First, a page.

Finally, let’s talk about waste as an externality. When we throw something out, who is stuck with the end of life clean-up for our products? A Christmas tree jumper – how would one even go about recycling it? To be honest I’m a sustainability expert and I’m stressed at the idea of trying to recycle it. Firstly, you would have to take the batteries out and take them to a battery drop off point. Secondly, you would have to detach the lighting system and you could potentially recycle some of the plastic. If you bought it at a brick and mortar store maybe they accept old clothing and recycle it. The jumper likely has so much plastic in it that you couldn’t compost it or even use it for rags. So I guess we put that in the bin?
So everyone else is paying for the clean up of a jumper that someone else created. They didn’t have to think about how easy it is to recycle when they make it because the cost of managing waste comes from elsewhere.
Dammit those costs keep stacking up!!!
What can I do?
Ok sooooo the system is a little bit imperfect due to those pesky externalities. I bet you’re thinking, ‘But what can I do about the system?’ I can’t fix it so what’s the point in trying? May as well lean into the depression and buy a bunch of stuff online to make myself feel better? Well actually you can make an impact – with how you choose to spend your money, or not spend it. That’s how you change the system, small steps!
There are companies out there working to solve human rights issues in their supply chain, fighting climate change and thoughtfully considering what happens with their product at the end-of-life. The more people invest in these business models instead of the lowest cost unsustainable sales item, the more we will see companies changing their business models and working with customers to find sustainable solutions.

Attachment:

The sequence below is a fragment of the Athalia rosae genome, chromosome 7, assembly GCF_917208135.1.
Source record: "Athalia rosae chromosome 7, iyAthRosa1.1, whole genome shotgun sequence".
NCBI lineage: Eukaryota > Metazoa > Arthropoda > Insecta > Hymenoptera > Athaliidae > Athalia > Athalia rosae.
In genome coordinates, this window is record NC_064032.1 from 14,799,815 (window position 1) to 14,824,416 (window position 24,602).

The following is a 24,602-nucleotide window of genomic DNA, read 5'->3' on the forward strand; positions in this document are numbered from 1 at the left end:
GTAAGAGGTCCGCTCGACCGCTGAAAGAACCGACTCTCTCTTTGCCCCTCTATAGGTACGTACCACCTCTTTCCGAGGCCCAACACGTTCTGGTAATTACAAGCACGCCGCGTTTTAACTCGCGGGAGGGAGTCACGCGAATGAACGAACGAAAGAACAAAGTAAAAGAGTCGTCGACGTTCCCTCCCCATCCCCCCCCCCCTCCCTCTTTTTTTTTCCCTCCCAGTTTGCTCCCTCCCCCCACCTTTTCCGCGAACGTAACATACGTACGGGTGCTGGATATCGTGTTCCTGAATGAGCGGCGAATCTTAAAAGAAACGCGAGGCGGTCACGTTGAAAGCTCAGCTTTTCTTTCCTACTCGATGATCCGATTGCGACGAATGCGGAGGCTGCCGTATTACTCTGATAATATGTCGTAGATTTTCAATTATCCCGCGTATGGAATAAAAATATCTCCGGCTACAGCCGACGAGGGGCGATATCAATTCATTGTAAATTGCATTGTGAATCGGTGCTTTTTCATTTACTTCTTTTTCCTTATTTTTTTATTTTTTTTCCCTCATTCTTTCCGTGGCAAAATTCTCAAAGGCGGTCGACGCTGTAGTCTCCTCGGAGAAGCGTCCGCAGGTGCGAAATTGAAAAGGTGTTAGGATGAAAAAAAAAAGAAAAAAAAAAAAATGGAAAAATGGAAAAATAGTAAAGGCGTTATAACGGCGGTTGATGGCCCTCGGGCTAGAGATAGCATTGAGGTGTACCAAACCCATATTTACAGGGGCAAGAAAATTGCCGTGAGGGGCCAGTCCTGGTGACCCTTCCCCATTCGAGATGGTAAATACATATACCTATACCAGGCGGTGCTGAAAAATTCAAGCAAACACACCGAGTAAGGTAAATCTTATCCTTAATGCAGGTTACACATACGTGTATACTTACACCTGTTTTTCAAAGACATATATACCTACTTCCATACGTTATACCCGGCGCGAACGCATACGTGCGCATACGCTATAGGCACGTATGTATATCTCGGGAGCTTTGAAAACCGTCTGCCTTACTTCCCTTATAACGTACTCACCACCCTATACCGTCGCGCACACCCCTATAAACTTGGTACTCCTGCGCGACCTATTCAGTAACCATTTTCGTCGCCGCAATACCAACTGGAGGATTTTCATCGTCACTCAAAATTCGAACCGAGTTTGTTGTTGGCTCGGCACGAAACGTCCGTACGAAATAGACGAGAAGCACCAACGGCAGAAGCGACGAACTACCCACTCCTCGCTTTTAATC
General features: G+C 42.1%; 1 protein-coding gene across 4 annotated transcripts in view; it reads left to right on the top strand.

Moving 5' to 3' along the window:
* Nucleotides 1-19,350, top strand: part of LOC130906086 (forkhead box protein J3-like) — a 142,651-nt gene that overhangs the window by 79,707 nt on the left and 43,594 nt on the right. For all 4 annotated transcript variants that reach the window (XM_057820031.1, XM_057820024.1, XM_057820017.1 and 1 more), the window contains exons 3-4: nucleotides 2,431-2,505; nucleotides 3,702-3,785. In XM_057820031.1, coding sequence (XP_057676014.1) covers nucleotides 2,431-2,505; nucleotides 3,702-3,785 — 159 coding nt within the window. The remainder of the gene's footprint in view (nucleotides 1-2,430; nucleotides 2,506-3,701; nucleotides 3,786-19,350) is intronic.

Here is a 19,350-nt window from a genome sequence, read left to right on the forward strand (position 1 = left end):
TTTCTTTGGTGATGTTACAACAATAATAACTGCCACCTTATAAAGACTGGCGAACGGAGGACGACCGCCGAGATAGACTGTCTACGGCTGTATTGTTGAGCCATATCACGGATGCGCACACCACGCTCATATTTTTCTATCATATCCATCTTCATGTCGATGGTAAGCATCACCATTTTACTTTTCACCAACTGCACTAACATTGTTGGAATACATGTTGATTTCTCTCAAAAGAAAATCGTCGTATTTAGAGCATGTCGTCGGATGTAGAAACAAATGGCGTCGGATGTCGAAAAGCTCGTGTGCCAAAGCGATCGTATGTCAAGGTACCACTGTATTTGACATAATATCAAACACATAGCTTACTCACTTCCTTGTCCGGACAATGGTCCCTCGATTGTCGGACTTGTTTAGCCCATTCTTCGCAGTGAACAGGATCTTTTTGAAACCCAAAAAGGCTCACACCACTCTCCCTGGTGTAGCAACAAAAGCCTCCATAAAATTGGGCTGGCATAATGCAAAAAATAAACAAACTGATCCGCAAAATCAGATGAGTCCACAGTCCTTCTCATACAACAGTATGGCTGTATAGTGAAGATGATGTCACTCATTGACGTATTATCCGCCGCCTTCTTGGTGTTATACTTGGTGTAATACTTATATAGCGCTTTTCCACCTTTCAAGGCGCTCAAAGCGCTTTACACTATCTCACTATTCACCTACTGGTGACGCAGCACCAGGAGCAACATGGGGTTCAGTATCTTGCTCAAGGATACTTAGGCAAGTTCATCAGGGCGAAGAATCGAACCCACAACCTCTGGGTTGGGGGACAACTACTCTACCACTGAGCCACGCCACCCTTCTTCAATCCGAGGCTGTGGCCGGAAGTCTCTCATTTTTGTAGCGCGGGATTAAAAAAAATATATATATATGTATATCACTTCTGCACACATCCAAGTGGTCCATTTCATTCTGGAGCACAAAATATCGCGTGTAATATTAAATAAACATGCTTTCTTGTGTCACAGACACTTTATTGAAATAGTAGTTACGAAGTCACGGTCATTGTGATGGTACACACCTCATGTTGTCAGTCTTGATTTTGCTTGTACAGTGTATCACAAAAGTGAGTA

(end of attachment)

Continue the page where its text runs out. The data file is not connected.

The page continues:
We as individuals also drive change when we buy less and learn to appreciate the items we do buy. You could start by trying the Buy Nothing New challenge (read about it here) and challenge your mindset when it comes to buying something new. When your mouse is hovering over the checkout basket remember that impulse buying might release dopamine in the short term but our decisions do impact people out there down the supply chain or the planet.
So maybe don’t buy that Black Friday bargain Christmas jumper with flashing lights. Instead buy a jumper from an ethical brand, get the one your grandma knitted you out of the cupboard or just wear your regular clothes!! Change will happen. Slowly but surely, so don’t lose hope small steps add up to make an impact!